Which you gain a strong position to finish the fight with a punch to the opponents head. Note that the punch is done in middle section but it is toward the opponents height. The preceding technique brought his head down.

 

Move 5 and 6 as a logical follow up from move 1 and 2

The same arm bar can be done by just grabbing the opponents wrist in the first app I shared in the beginning as you punch him in the ribs. Just keep holding his arm and apply pressure against the opponents elbow. This also teaches us important principles of distracting strike before locking, and not to seek the lock but to take advantage of it when the opportunity presents itself.

Below is an image series demonstrating a nice logical progression from app 1 to app 2

30-31

The grab and prep for punch (but this works if he does not punch too); Defends against punch and “stick” to his arm (this is chamber for low block or first move in the form); strike down and free myself from his grip while sticking to his arm
(this is the first low block in the form); I grab him

33

I step forward and punch while pulling and twisting his arm toward my hip. This is move 2 in the form; From the previous position I put pressure just above his elbow joint. This is the chamber for low block in move 5 in the form; Moving 90 degrees to the side by pivoting on my front foot I keep pressuring his arm downward as in the low block in the form (move 5 in the form); From the previous position I grab his shoulder and punch in middle section.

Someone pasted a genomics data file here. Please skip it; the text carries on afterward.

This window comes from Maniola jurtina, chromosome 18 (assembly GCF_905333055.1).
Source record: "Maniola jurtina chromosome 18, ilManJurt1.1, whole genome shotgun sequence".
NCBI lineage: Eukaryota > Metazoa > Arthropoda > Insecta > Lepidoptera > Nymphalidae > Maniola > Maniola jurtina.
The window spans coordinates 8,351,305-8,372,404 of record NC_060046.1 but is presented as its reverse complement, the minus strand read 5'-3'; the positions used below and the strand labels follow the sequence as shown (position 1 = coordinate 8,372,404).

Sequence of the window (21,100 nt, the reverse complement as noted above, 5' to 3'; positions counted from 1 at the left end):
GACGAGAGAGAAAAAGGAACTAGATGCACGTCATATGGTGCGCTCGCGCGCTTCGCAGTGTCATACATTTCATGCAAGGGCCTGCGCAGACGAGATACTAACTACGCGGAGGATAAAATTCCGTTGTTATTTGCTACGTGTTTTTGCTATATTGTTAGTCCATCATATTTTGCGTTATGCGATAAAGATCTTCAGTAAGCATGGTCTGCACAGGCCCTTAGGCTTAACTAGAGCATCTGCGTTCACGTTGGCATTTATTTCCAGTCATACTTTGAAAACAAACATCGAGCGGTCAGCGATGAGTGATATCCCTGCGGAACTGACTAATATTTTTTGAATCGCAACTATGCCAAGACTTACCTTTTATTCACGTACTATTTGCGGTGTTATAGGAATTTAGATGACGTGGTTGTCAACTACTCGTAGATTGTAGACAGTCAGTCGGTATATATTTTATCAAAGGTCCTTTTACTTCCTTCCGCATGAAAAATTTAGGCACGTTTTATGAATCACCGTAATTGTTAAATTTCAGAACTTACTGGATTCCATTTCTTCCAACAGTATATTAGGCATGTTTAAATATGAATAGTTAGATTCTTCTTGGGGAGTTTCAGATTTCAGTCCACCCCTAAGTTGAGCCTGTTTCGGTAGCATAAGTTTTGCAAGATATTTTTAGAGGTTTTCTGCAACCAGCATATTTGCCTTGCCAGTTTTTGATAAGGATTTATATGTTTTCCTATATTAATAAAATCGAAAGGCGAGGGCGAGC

Note his head has been brought down by the preceeding technique in the form.
(move 6 in the form).

I hope this makes any kind of sense to you and I hope it is something that if you can not use then perhaps you can be inspired by it to make your own application. If you liked the application and want to see more of this in more Dojang around the world please share this post so as many people as possible can get the chance to see it.

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Cardio Kickboxing Routines For Fitness Enthusiast

Kickboxing is described as a ‘fine blend of martial arts, boxing and traditional aerobics’. So, just how do you observe these routines? Read on to find out.

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Work Place Violence

Work Place Violence is a serious safety and health issue. Its most extreme form, homicide, is the fourth-leading cause of fatal occupational injury in the United States

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Tournaments Won't Necessarily Make You Better Martial Artists

Do you wish to have a competitive career? Then you have to prove yourself at tournaments because the environment is incredibly competitive.

If you want to effectively defend yourself, then don’t train at a school that focuses primarily on tournaments. You’ll develop bad habits in the long run.

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What Powers A Strike

Angles open targets on your opponent, distance dictates the available techniques and timing plays the dual role of using your opponent’s motion against them as well as the proper orchestration of the movements required to execute a technique with power and accuracy.

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Is your child being bullied?

Bullying has and unfortunately will always be, a common issue in society. Here are some points to consider for ‘arming’ your children with the tools of self confidence, self-esteem, better communication skills and more